Five Professional Photographers Talk About If Gear Matters

It does. It doesn't. Sometimes it does. There might be no question more polarizing in the photography community than "does gear matter?" Here's what five successful pros have to say on the subject.

Erik Wahlstrom asked Thomas Heaton, Christine Bartolucci, Alan Brock, Dan Bullman, and Ben Horne the infamous question, and their answers were both varied and nuanced. I think one of the most salient points for me was that regardless of which camp you're in, when you pick up a certain camera or lens, you're making an aesthetic decision. I think the degree to which one can divorce skill from the device on which that skill is applied is an argument in which there is plenty of room to maneuver, but I think it's less debatable that each piece of equipment invests in the final image its unique properties, whether the operator chooses to take advantage of them or not. On the other hand, the question of if said operator should embrace such inherent stylistic and technical characteristics or work to neutralize them and retain the utmost level of conscious control, well, that's where the question gets interesting, I think. What are your thoughts on the matter?

[via Shutterbug]

Alex Cooke's picture

Alex Cooke is a Cleveland-based portrait, events, and landscape photographer. He holds an M.S. in Applied Mathematics and a doctorate in Music Composition. He is also an avid equestrian.

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The answer is yes and no. If you put a crappy in the hands of an excellent photographer you will still get great pictures. Then again if you put the best equipment in the hands of a crappy photographer you will get a crappy picture that looks like better. I was taking macro type pictures of sunflowers with a Sony A6000 and the 55-210 kit lens and an old nikon 105 f4 manual lens. Would the pictures look better if I had a a d810 and a modern lens, of course they would. Would the be better pictures, not really.

Ok what happens if you put average equipment in the hands of an average photographer?

You get average photos, I guess. I took a picture of a sunflower and the picture turned out average, sharpness & bokeh. If I used an A7R2 and the 70-200 2.8 lens the picture would turn out better.

I'm not a better photographer, it's just better equipment.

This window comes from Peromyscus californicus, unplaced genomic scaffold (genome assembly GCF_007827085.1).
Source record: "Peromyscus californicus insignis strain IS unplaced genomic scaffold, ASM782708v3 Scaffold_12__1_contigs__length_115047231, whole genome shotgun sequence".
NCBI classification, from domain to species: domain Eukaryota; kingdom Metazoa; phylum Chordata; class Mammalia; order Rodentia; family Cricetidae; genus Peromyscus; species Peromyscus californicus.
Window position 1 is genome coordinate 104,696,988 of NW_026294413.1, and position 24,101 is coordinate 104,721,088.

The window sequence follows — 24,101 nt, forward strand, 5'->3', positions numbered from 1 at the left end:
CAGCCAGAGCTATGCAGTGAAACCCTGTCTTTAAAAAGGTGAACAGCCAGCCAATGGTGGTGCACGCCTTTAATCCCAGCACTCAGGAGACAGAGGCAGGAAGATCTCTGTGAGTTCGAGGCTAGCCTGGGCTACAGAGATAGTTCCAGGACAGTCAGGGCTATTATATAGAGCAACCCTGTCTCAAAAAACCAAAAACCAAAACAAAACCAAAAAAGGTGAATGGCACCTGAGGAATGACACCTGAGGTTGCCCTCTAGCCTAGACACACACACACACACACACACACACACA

You could use an old film camera and a 75$ nikon macro lens and get a much much more interesting image than your a7r2 70-200 example.

The question is not about gear, but the cost people keep getting too focused on.

Excellent gear has been around forever. Don't get hung up on pricey new shiny toys.

Depending on the degree of averageness, a steady stream of average punctuated by moments of brilliance.

Those moments may be enough to propel an average photographer into the realm of good, perhaps very good, if they are willing to work for it.

Ugh-- this subject has been discussed ad nauseum. I guess the subject needs to be brought up periodically?

Your vision/idea/story for the shoot matters. Afterwards you can figure out, what gear you want to use, too meet your vision/idea/story.

Amen! Couldn't agree more. Too often I've come across discussions like this that have ended with everyone agreeing that technique (lighting, camera craft, post-processing, etc) is more important than gear. But the best gear and the best technique isn't ever going to compensate for a lack of vision and creativity.

Most of the time gear doesn't matter too much imo. However say you are shooting an assignment and will have to print very large images from the shoot. Then you may need a little bit higher MP count than say 5mp to print really large and still have it quite sharp. Or if you are into wildlife photography a long tele lens would give you more opportunities to get more shots as you can keep your distance and not as easily scare away your subject (animal). With sports photography a good AF system will probably get you more keepers as you won't have to worry as much about getting focus right but can instead spend all your time framing it up nicley. Isn't impossible to get good shots with older equipment but I think better gear will give you an advantage.